News

City banks on business tax for housing, transportation projects

As council narrows down revenue options from contentious measure, public safety and downtown improvements also make the list

VMware is one of dozens large companies located at Stanford Research Park. Photo by Lloyd Lee.

If Palo Alto voters approve a new business tax in November, affordable housing and transportation improvements will likely absorb a large share of the revenues that the city collects, the City Council agreed on Monday.

The council is still refining the tax measure, which members have been discussing for years and which continues to face broad opposition from leaders of the business community. The effort further advanced on Monday, when the council reached broad consensus on some of the parameters of the new tax, including uses for the funding.

Over two public hearings and a long procession of votes, the council coalesced around a tax measure that roughly mirrors the one that was recommended last month by its Finance Committee. The tax would exempt all small businesses, defined as those with 5,000 square feet of space or less, as well as supermarkets, hotels and seasonal businesses that are in operation for less than 90 days.

The council also agreed that the tax rate would likely be either 10 cents per square foot or 12 cents per square foot, with the exact amount to be determined after the next round of polling. The rate would be phased in over two years, with the first half taking effect immediately upon the adoption of the tax and the second half kicking in a year later.

In most cases, the votes were 6-1, with council member Greg Tanaka as the lone dissenter. A key exception was on the question of how the funds should be used. On that question, the council voted 4-3, with council members Alison Cormack, Eric Filseth and Tanaka dissenting, to direct its polling firm, FM3, to specify in its next survey the four areas that the tax revenues would be devoted to: grade separation and rail safety; affordable housing and homelessness; public safety; and improvements to University and California avenues.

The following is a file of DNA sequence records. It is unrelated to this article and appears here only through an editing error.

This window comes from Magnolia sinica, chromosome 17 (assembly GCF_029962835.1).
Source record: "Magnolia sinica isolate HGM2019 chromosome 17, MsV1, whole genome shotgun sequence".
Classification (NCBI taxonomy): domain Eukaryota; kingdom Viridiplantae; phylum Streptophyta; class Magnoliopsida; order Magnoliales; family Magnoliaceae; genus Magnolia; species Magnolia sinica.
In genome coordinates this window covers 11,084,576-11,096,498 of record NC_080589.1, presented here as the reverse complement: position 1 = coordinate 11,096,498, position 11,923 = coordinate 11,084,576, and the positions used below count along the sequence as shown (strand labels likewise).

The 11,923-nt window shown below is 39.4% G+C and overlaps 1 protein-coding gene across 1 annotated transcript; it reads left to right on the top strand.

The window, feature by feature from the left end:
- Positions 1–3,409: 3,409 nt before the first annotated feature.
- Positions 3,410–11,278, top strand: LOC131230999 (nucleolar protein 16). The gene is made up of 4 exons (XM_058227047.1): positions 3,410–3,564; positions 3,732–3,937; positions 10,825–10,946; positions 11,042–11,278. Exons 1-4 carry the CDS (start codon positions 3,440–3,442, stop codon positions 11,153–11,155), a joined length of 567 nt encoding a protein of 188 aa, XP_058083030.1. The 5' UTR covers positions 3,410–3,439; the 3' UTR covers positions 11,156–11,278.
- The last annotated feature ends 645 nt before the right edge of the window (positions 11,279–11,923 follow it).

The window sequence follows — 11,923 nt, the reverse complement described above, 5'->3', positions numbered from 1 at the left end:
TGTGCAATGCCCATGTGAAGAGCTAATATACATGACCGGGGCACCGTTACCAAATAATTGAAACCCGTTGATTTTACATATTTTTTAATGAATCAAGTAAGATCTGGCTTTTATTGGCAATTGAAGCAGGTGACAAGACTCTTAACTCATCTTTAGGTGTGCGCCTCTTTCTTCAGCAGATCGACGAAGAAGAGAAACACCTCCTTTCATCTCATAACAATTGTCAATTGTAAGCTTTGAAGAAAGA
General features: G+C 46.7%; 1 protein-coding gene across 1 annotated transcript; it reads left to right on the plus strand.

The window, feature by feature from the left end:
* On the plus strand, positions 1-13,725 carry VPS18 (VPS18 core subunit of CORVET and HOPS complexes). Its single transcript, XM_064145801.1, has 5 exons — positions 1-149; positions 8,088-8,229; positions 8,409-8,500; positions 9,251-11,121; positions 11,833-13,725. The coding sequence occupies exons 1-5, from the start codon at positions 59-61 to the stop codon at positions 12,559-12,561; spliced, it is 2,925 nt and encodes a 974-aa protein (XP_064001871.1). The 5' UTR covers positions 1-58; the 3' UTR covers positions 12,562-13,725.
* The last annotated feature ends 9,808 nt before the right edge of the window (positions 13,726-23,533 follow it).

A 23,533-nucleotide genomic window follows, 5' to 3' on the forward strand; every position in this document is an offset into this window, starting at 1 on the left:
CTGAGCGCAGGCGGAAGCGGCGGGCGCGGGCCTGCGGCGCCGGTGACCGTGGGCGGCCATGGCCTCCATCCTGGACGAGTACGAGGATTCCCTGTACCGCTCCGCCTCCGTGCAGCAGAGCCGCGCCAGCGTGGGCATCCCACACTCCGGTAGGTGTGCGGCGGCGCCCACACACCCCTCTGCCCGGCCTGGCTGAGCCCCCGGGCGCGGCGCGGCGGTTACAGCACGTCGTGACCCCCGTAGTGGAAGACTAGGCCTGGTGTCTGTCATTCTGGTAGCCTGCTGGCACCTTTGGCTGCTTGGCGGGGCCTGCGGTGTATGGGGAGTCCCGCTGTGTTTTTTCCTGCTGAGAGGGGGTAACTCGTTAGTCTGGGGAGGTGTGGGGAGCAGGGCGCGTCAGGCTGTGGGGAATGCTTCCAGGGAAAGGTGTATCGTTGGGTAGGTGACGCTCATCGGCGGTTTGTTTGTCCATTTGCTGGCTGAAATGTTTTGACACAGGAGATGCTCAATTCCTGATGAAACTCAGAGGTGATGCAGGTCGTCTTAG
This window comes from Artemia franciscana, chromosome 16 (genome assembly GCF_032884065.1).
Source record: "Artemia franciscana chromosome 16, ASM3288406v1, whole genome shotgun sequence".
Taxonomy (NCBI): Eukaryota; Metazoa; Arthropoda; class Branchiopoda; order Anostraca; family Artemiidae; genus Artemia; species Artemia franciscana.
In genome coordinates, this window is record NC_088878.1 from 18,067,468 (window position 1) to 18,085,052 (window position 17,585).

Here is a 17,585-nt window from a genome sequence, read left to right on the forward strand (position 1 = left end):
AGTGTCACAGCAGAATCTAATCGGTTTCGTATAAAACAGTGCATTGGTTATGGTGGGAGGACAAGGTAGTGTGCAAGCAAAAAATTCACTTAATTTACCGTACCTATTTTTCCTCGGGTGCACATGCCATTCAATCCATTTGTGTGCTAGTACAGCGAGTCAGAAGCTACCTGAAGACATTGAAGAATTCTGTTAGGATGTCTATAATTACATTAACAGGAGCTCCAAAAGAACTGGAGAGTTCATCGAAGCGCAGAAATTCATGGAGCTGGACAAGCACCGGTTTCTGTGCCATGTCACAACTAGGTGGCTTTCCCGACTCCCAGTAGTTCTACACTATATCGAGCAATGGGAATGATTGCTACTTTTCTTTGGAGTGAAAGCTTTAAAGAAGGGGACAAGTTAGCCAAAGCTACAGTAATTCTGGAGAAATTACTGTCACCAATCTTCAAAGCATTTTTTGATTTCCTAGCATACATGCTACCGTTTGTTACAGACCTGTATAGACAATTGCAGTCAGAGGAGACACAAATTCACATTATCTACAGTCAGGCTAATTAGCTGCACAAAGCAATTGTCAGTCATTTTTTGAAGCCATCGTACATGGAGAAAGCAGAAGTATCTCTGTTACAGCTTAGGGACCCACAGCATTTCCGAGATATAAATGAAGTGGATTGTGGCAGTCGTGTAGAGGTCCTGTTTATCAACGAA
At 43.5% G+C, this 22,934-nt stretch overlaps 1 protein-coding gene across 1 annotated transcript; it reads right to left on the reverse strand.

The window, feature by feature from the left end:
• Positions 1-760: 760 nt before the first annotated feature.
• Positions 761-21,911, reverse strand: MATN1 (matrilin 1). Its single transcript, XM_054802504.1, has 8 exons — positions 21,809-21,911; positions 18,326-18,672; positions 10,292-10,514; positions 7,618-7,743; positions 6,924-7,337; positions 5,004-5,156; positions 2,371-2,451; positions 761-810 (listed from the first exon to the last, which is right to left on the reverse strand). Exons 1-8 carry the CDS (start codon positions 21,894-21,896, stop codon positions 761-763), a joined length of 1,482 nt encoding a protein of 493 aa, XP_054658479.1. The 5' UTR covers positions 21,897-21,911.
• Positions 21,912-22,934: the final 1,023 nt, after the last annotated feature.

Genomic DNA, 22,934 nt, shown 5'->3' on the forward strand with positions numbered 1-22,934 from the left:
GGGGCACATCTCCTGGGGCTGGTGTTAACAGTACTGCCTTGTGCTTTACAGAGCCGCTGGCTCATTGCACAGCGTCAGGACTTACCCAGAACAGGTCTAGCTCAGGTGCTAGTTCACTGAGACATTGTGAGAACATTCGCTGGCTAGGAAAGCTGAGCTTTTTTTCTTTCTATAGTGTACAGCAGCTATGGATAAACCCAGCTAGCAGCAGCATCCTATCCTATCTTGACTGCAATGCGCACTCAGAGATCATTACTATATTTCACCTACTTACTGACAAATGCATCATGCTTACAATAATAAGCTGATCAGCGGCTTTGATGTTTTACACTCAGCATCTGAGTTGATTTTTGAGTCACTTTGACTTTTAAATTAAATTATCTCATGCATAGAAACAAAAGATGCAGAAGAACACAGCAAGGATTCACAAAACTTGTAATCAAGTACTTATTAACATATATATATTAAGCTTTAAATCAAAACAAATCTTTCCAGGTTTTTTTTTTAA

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With the exception of Tanaka, a fervent opponent of the business tax, the council broadly agreed that housing and transportation should feature prominently in Palo Alto's funding plan. But both Cormack and Filseth voted against the motion because they felt it was premature to create a funding plan without further refining the city's priorities. Even Cormack, however, suggested that the city needs invest more in transportation projects such as reviving the city's shuttle program.

Mayor Pat Burt and council member Tom DuBois had no such reservations. DuBois proposed the four focus areas and both he and Burt noted that some of these issues had already been shown to be high community concerns in prior polls. Burt also made the case that dedicating local funds for grade separation — the redesign of rail crossings so that tracks and roads would no longer intersect — would allow the city to leverage the federal and state funding that would be needed to complete the complex and expensive projects.

"A lot of the criticism we've been hearing is that we haven't been clearer to date on the uses," Burt said. "With the exception of that last one (improvements on University and California avenues), these have been what we've been identifying as our highest priorities."

DuBois suggested that improving the two major thoroughfares is a particularly suitable use for the tax revenues because of the project's strong connections to the business community. All four focus areas, however, have been previously identified as important, he said.

"They have nexus with the business community and residents and we have large and unfunded activities in these areas," DuBois said,

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The council discussion came a week after several members of the business community presented their concerns to the council about the proposed measure, which they argued would hurt local businesses and potentially drive some out of town. Dan Kostenbauder, vice president for tax policy at Silicon Valley Leadership Group, said that a business tax would "increase the cost of occupancy for a tenant and ultimately reduce rents that businesses would be willing to pay."